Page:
Some detail on marble and precious stones on the facade of the Taj Mahal, Agra, Uttar Pradesh

Upon a friend's recommendation, I decided to hightail it to the idyllic temple town of Orchha and it was excellent advice.  Surrounded by bucolic farmland and populated by friendly locals, Orchha is a wonderfully peaceful resting base, and in fact, I met a Hawaiian fellow working all over India as a tour guide for 20 years who chooses to spend his off-time periods in Orchha.  The mellowness of the village belies its tourist value, which is considerable. Sharp spikey temples, mausoleums and fortresses are liberally and generously sprinkled in and around Orchha.  I'm amazed that it remains as untouristed as it is, but I know it won't last.  Any traveller doing the Agra-Varanasi tourist route would be well advised to visit Orchha now.  By this time, the mild intestinal problems that had begun to afflict me in Himachal Pradesh was worsening, and I wanted to get to Varanasi quickly to install myself there and recover.  In so doing, I skipped Khajuraho, one of the most famous and respected temple cities in India.  I didn't relish taking hours of punishing bus rides and getting hassled, while getting sicker by the hour.  I do somewhat regret not seeing Khajuraho, but it just wasn't to be this time.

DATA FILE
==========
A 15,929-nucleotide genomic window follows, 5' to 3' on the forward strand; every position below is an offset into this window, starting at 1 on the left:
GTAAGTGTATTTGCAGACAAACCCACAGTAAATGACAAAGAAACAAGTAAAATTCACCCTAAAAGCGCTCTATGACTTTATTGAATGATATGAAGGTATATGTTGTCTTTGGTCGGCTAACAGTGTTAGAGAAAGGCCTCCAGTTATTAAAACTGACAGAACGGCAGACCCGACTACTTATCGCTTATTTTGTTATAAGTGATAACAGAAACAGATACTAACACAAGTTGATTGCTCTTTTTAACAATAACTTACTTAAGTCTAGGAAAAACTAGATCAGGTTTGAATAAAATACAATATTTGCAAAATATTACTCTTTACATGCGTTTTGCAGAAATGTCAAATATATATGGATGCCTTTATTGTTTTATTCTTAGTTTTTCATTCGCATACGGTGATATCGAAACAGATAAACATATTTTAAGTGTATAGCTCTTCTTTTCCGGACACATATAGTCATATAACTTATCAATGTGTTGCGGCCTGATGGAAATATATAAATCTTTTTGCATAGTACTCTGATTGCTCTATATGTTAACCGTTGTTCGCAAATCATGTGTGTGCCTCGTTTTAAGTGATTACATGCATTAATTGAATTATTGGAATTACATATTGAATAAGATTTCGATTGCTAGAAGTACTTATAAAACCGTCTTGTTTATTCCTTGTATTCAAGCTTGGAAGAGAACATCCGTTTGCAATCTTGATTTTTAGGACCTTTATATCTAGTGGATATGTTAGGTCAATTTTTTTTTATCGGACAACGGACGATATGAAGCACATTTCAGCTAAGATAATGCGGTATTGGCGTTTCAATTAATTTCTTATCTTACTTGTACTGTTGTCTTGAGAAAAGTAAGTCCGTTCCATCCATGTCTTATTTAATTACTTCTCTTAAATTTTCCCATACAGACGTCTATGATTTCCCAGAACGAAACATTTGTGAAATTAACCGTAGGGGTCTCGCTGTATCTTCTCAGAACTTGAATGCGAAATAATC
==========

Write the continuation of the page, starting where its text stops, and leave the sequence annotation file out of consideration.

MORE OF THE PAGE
Chaturbhuj temple in Orchha, Madhya Pradesh